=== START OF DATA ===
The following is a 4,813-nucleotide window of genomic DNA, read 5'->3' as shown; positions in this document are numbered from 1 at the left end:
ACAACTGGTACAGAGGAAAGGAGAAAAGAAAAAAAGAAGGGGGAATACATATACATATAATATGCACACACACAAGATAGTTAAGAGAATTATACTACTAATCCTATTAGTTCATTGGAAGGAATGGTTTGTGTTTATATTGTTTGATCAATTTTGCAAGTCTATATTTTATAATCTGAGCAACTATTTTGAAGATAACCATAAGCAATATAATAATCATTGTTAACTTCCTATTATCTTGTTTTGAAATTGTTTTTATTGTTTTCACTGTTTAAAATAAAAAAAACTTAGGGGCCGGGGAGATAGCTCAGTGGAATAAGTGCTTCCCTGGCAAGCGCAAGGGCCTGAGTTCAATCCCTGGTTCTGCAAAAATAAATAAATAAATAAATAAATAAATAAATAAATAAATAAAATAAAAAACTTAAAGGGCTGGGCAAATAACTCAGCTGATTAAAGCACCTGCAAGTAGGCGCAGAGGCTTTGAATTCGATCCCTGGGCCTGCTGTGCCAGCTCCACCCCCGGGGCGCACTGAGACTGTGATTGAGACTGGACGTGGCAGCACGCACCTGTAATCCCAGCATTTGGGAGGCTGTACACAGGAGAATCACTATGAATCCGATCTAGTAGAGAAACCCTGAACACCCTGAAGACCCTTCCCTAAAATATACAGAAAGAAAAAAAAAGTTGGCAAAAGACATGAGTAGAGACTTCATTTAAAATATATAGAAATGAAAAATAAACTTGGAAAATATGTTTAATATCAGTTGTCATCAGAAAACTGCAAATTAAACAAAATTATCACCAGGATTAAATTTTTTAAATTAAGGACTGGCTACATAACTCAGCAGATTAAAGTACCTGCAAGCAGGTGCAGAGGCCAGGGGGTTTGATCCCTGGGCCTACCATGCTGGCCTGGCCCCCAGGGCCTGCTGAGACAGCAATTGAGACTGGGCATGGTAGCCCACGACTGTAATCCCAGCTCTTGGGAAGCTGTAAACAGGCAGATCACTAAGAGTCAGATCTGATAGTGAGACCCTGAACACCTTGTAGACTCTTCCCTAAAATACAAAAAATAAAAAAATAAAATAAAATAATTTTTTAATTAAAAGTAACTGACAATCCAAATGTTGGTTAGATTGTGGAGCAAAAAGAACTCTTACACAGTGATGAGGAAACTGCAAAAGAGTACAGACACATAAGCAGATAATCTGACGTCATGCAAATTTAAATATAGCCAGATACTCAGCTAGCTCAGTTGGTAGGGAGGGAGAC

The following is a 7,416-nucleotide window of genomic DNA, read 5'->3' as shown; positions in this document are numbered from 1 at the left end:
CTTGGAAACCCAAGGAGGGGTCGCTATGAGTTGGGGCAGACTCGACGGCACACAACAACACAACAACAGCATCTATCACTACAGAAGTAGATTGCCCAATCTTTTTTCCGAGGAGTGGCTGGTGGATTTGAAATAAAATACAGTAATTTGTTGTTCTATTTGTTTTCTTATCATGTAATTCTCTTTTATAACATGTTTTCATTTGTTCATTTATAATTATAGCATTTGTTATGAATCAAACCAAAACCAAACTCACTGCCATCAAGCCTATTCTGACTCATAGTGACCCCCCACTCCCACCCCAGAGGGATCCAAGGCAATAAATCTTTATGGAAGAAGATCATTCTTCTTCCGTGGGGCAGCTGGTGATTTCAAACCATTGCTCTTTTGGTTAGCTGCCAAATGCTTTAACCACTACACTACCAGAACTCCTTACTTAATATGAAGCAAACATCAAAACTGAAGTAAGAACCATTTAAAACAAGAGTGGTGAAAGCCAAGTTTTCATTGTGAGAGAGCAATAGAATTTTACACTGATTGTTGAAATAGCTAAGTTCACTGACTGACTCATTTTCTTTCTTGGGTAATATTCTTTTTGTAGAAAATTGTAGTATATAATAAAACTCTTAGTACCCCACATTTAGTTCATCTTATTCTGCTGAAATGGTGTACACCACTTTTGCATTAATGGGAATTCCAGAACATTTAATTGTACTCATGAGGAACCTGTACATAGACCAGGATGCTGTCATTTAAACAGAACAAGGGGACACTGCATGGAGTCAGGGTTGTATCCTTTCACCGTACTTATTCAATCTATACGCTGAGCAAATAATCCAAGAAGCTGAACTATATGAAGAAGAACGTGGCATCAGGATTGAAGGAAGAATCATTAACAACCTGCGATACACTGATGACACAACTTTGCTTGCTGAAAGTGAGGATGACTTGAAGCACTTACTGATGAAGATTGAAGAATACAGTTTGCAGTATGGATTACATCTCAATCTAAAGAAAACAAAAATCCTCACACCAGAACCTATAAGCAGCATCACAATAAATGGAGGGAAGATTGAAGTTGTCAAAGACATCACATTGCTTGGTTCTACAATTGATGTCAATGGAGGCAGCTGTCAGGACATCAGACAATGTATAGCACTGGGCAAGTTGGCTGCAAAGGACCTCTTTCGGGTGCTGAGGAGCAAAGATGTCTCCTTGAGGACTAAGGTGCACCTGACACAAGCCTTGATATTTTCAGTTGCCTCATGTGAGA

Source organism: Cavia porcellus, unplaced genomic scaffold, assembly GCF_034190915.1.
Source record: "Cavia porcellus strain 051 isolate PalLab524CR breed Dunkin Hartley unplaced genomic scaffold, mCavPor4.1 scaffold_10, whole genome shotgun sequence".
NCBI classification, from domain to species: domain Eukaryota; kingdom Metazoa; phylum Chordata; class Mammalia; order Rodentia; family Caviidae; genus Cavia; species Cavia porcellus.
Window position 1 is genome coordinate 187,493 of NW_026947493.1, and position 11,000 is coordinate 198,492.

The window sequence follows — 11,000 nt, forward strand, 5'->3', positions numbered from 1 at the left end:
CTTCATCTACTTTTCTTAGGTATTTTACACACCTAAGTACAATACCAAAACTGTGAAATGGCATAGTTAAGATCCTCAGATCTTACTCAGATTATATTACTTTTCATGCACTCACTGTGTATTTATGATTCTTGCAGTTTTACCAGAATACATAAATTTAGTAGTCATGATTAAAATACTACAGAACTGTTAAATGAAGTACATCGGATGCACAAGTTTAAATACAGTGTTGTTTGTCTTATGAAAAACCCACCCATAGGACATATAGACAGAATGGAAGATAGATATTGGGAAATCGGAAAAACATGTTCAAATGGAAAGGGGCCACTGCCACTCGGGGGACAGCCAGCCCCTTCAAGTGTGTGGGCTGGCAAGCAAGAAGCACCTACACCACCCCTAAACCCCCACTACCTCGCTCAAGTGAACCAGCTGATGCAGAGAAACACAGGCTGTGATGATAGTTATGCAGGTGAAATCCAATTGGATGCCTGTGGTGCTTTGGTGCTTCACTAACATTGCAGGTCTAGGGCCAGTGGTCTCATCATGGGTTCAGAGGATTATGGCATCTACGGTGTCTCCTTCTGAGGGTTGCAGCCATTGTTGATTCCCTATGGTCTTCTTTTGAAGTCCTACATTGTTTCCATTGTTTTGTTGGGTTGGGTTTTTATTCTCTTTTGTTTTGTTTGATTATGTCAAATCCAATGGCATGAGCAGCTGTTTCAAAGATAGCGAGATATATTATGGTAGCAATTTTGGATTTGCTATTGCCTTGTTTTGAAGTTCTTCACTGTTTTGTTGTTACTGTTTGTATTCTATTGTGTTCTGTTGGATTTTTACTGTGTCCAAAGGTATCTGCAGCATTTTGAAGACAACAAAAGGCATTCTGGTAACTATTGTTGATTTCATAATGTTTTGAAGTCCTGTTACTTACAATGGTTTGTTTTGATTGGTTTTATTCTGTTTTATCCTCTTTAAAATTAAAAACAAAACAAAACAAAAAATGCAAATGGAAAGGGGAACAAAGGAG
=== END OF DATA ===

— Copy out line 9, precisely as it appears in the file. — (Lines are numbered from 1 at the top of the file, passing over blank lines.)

The window sequence follows — 11,000 nt, forward strand, 5'->3', positions numbered from 1 at the left end: